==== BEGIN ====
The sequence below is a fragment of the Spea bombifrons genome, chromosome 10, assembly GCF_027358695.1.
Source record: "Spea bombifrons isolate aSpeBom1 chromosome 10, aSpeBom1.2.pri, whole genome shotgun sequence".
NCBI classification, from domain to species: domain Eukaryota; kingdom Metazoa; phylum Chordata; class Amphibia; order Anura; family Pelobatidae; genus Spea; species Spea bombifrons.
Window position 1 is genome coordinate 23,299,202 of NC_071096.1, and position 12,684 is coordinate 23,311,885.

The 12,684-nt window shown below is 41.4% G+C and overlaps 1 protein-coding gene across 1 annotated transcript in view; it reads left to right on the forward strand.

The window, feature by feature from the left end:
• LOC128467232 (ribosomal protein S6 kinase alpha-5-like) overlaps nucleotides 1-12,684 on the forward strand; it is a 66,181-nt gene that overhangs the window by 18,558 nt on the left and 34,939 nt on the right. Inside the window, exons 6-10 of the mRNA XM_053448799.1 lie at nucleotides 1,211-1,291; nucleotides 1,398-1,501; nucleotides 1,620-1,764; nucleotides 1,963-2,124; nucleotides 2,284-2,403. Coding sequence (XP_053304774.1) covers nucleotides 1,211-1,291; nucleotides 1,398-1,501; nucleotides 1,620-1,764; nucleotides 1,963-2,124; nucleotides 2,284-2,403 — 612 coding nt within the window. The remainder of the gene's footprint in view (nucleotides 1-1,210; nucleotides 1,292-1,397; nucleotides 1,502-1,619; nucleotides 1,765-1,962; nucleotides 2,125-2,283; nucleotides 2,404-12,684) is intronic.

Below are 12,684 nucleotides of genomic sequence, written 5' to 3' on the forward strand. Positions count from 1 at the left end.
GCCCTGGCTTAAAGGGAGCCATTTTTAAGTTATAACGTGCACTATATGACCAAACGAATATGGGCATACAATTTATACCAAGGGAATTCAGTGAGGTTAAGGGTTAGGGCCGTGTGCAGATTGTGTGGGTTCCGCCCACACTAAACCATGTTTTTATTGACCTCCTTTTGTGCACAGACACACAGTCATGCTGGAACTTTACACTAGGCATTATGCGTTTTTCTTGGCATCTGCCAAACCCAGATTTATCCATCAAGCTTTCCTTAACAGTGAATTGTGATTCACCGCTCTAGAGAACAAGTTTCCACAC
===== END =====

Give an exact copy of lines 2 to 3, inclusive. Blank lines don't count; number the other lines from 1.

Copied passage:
Source record: "Spea bombifrons isolate aSpeBom1 chromosome 10, aSpeBom1.2.pri, whole genome shotgun sequence".
NCBI classification, from domain to species: domain Eukaryota; kingdom Metazoa; phylum Chordata; class Amphibia; order Anura; family Pelobatidae; genus Spea; species Spea bombifrons.